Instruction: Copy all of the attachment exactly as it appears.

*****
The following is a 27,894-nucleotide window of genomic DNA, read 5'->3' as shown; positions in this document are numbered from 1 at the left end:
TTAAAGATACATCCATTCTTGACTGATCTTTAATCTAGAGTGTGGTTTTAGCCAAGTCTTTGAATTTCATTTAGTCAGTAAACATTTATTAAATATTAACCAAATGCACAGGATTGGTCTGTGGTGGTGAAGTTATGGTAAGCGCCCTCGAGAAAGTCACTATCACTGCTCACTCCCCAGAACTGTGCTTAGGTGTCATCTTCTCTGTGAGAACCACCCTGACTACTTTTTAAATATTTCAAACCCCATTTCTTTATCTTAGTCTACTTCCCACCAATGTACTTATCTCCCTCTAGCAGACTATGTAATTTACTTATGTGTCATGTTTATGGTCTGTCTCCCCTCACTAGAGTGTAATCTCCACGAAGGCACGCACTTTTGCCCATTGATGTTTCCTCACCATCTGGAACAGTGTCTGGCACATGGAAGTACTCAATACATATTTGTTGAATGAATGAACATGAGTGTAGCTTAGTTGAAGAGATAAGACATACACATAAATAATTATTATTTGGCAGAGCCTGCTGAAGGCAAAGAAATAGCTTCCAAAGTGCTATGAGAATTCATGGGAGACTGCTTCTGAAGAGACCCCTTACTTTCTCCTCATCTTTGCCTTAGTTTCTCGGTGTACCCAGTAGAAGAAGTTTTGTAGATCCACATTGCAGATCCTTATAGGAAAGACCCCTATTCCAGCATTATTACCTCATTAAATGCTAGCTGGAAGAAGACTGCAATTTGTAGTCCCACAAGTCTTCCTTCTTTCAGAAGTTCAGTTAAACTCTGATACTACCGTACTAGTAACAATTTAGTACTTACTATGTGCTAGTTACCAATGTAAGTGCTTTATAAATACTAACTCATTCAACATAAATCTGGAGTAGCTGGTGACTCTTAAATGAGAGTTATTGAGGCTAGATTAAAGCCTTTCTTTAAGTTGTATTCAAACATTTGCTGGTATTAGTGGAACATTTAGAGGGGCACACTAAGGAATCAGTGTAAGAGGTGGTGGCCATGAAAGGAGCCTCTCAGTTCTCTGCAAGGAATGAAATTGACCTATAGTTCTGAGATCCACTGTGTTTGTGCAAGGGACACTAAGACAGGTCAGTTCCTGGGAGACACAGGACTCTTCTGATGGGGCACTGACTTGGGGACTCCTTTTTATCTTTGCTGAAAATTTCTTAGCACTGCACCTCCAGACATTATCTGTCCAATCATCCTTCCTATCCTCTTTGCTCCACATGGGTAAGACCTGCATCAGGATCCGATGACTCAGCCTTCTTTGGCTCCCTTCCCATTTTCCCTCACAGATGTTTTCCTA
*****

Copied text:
The following is a 27,894-nucleotide window of genomic DNA, read 5'->3' as shown; positions in this document are numbered from 1 at the left end:
TTAAAGATACATCCATTCTTGACTGATCTTTAATCTAGAGTGTGGTTTTAGCCAAGTCTTTGAATTTCATTTAGTCAGTAAACATTTATTAAATATTAACCAAATGCACAGGATTGGTCTGTGGTGGTGAAGTTATGGTAAGCGCCCTCGAGAAAGTCACTATCACTGCTCACTCCCCAGAACTGTGCTTAGGTGTCATCTTCTCTGTGAGAACCACCCTGACTACTTTTTAAATATTTCAAACCCCATTTCTTTATCTTAGTCTACTTCCCACCAATGTACTTATCTCCCTCTAGCAGACTATGTAATTTACTTATGTGTCATGTTTATGGTCTGTCTCCCCTCACTAGAGTGTAATCTCCACGAAGGCACGCACTTTTGCCCATTGATGTTTCCTCACCATCTGGAACAGTGTCTGGCACATGGAAGTACTCAATACATATTTGTTGAATGAATGAACATGAGTGTAGCTTAGTTGAAGAGATAAGACATACACATAAATAATTATTATTTGGCAGAGCCTGCTGAAGGCAAAGAAATAGCTTCCAAAGTGCTATGAGAATTCATGGGAGACTGCTTCTGAAGAGACCCCTTACTTTCTCCTCATCTTTGCCTTAGTTTCTCGGTGTACCCAGTAGAAGAAGTTTTGTAGATCCACATTGCAGATCCTTATAGGAAAGACCCCTATTCCAGCATTATTACCTCATTAAATGCTAGCTGGAAGAAGACTGCAATTTGTAGTCCCACAAGTCTTCCTTCTTTCAGAAGTTCAGTTAAACTCTGATACTACCGTACTAGTAACAATTTAGTACTTACTATGTGCTAGTTACCAATGTAAGTGCTTTATAAATACTAACTCATTCAACATAAATCTGGAGTAGCTGGTGACTCTTAAATGAGAGTTATTGAGGCTAGATTAAAGCCTTTCTTTAAGTTGTATTCAAACATTTGCTGGTATTAGTGGAACATTTAGAGGGGCACACTAAGGAATCAGTGTAAGAGGTGGTGGCCATGAAAGGAGCCTCTCAGTTCTCTGCAAGGAATGAAATTGACCTATAGTTCTGAGATCCACTGTGTTTGTGCAAGGGACACTAAGACAGGTCAGTTCCTGGGAGACACAGGACTCTTCTGATGGGGCACTGACTTGGGGACTCCTTTTTATCTTTGCTGAAAATTTCTTAGCACTGCACCTCCAGACATTATCTGTCCAATCATCCTTCCTATCCTCTTTGCTCCACATGGGTAAGACCTGCATCAGGATCCGATGACTCAGCCTTCTTTGGCTCCCTTCCCATTTTCCCTCACAGATGTTTTCCTA